The holidays are upon us, and food is a major part of the celebration. As we swing into the cooking mode and dive into a surplus of delicious food it is a good time to also contemplate where some of that food ends up.
Did you know that about one-third of food that is produced each year is wasted and never makes it to our forks? That’s equal to about 1.3 billion tons of fruits, vegetables, meat, dairy, seafood, and grains that either never leave the farm, get lost or spoiled during distribution, or are thrown away in hotels, grocery stores, restaurants, schools, or home kitchens.
Wasting food not only hurts our pocketbooks but also contributes significantly to climate change. When we waste food, we also waste all the energy and water it takes to grow, harvest, transport, and package it. And if food goes to the landfill and rots, it produces methane — a greenhouse gas even more potent than carbon dioxide.
The food we waste is the major component of our landfills and is responsible for roughly eight percent of global emissions.
The good thing about reducing food waste is that we can not only look to food producers to adjust their harmful habits, but we as individuals can take responsibility for what we personally waste and make an impact. Approximately 43% of food waste in the U.S. comes from home kitchens.
Here are some simple ways that you can help starting today:
Organize your refrigerator and pantry to assess what you have before you shop. Shop with a plan so you don’t overbuy.
Buying local reduces the energy it takes to get food from the farm to your plate.
Tallahassee has great farmers’ markets: the Frenchtown Heritage and Kerry Forest markets are open on Saturdays year-round; the Downtown, Lake Ella Growers, Southside, Southwood, and Fort Braden markets are also available on varying days and times of year.
You can also join a CSA (Consumer Supported Agriculture), where you support a local (usually organic) farmer. Each week, a huge grocery bag filled with vegetables, and other delightful treats is delivered to your house or a common pick-up site. Different farmers have different plans. For more information, go to the Red Hills Online Farmers Market or localharvest.org/csa/.
Use and/or repurpose leftovers
Take a break from cooking and eat those leftovers. Or be creative and turn leftover meats into a yummy soup or stew. Leftover veggies? No problem. Mix the vegetables with some pasta, rice, or quinoa to make a delicious stir-fry. Leftover veggies can be incorporated into omelets and become a healthy part of breakfast.
- Make delicious broths for your holiday recipes using extra vegetable trimmings and old herbs. After cutting off tough stalks, stems and leaves from fresh vegetables, save them in your freezer until you get a sizable amount. Add some water, boil, and then strain.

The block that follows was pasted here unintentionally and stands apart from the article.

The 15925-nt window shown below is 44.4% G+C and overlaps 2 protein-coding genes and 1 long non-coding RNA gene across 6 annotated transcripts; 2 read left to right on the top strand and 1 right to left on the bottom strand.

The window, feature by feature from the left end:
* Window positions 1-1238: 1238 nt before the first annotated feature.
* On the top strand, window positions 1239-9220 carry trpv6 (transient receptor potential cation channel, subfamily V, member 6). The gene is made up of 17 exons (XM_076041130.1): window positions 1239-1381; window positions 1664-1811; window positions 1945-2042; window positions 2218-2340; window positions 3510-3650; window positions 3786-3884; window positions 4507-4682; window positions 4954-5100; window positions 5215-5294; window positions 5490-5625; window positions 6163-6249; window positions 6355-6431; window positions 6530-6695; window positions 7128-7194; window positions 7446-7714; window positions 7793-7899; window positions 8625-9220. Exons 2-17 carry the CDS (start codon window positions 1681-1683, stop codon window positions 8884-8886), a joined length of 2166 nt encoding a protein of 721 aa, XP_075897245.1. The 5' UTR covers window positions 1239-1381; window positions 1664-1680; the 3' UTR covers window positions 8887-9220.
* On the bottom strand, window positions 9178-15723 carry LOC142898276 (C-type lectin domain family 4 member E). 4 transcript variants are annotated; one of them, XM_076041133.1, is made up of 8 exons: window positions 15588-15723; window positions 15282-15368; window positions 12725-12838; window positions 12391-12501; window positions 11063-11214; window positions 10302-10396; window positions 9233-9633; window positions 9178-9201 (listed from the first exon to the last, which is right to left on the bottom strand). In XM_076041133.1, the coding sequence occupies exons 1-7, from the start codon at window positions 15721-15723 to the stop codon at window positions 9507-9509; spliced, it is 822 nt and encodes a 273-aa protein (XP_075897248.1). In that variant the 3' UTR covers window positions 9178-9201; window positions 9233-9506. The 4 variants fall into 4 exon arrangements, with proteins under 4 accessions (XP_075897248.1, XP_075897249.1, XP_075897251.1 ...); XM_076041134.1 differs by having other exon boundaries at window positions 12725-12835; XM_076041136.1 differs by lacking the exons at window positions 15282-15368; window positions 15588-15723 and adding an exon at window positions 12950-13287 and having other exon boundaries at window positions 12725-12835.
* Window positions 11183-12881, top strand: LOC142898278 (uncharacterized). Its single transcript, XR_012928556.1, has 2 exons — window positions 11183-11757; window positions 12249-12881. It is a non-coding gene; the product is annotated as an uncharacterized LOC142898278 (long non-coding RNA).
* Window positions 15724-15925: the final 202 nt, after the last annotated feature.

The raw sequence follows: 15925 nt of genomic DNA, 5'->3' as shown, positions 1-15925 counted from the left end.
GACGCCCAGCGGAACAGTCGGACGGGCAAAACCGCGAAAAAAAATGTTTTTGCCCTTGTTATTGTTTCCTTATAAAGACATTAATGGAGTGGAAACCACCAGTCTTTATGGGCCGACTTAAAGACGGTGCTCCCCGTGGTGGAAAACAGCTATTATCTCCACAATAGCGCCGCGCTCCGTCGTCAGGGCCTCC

- Use the broth for making soups, stews, and casseroles, etc. Use bruised fruits for making scrumptious smoothies — cut away the “bad” parts but use the rest.
- Leftover heels of bread? Turn them into breadcrumbs or use them in your holiday stuffing or dressing.
Learn what manufacturers’ labeling really means
Manufacturers want to ensure proper turnover of their products, but some “Best-by” or “Sell-by” dates do not mean that the food needs to be tossed. The “Use-by” label should be taken seriously, however, especially on meat, poultry, and eggs.
Extra fruit on your trees?
Donate your extra fruit to our local Leon Fruit and Nut Exchange. They will come to your house, pick the fruit, and give it to people who need the gift.
Do you have food that hasn’t expired, but know you’ll never eat? Donate nonperishable items to places such as Manna on Meridian and the Second Harvest of the Big Bend. There are only a few places that will accept prepared food, such as the Kearney Center, but you must have prepared very large quantities of these dishes.
When all else fails – COMPOST. All plant matter, including fruit and vegetable scraps, and coffee grounds, plus eggshells and paper napkins can be used in a compost. To assist you in learning about and purchasing a compost bin, contact the UF/IFAS Leon County Extension or the Leon County Office of Sustainability.
However, if you don’t have room for a bin in your own backyard, some local gardeners and farmers will gladly take your vegetable waste. The Compost Community, a local compost pick-up service is a great resource.
These are just a few ideas to help you get started in reducing your food waste. We all need to do what we can. Be part of the solution, not part of the problem.
Linda Oaksford is a member of Sustainable Tallahassee and can be reached at [email protected]. This is a “Greening Our Community” article, an initiative of Sustainable Tallahassee. Learn more at www.SustainableTallahassee.org.
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